What’s going on?
Leading patient group Diabetes UK this month slammed cutbacks in NHS diabetes treatment as ‘shortsighted’ by highlighting the results of a specially commissioned survey. Its research suggested that service reductions are putting patients’ health at risk.
How did Diabetes UK get the story out?
Media relations work was timed to coincide with the group’s annual professional conference in Glasgow, which attracted 3,000 medical professionals with diabetes specialisms. Trade publications which picked up the story included Independent Nurse, Nursing Times, BMA News and Nursing Standard. Senior PRO Maria Lamb oversaw the report. She reports to Diabetes UK’s acting head of press Angela Style.
Does it have agency support?
This was a purely in-house operation, although new agency InHouse PR is continuing to handle interim media and public affairs work for the charity. The agency’s co-founder Katie Perrior is working on strategy around three projects for Diabetes UK this year.
With what did the charity back up its claims?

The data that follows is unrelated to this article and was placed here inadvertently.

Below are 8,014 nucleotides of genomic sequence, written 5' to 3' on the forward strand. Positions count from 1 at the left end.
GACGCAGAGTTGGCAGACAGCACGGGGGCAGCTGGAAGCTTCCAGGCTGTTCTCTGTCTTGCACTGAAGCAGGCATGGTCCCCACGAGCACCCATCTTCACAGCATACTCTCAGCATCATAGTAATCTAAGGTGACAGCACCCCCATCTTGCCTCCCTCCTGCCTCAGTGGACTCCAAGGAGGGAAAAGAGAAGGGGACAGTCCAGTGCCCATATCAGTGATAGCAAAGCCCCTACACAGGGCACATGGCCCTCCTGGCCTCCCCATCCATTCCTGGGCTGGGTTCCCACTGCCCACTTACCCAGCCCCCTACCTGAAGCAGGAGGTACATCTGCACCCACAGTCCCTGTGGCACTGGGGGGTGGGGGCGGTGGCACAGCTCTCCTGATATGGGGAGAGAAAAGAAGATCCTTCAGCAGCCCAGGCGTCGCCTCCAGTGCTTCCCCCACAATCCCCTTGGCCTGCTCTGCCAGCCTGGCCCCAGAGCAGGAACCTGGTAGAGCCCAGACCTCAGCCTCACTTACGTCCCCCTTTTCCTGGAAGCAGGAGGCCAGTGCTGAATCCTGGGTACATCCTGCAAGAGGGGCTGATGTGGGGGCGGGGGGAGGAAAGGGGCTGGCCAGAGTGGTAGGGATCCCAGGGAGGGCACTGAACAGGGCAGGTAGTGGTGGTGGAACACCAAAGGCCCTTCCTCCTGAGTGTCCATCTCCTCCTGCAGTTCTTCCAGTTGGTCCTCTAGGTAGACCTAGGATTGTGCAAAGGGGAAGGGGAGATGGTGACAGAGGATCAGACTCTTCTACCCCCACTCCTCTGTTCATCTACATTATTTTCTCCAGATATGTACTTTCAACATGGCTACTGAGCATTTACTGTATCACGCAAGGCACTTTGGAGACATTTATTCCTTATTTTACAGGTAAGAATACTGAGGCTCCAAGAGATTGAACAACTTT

More than half of specialist diabetes nurses surveyed said they spent less time with patients and that there were increasing delays in seeing specialists. One in three reported an increase in hospital admissions, with one in four saying emergency admissions – which could have been avoided if patients had been able to see a specialist – were up.
Does everyone agree with Diabetes UK?
Perhaps unsurprisingly, the Department of Health has its own slant on the state of diabetes treatment in the UK. In its own publication The Way Ahead: The Local Challenge, also out this month, it says that diagnosis of diabetes is improving, and it wants the NHS ‘step up to the challenge’ of providing individual care. The government highlighted local initiatives such as weight management programmes in Cleveland and screening vulnerable communities in Bradford.
What’s the scale of the problem?
Around two million people are known to have diabetes in the UK but estimates suggest another 750,000 people are undiagnosed. Around 90 per cent of sufferers have Type 2 diabetes, where the body cannot produce enough insulin (rather than no insulin at all, as in the much rarer Type 1).
For further information visit www.diabetes.org.uk or www.dh.gov.uk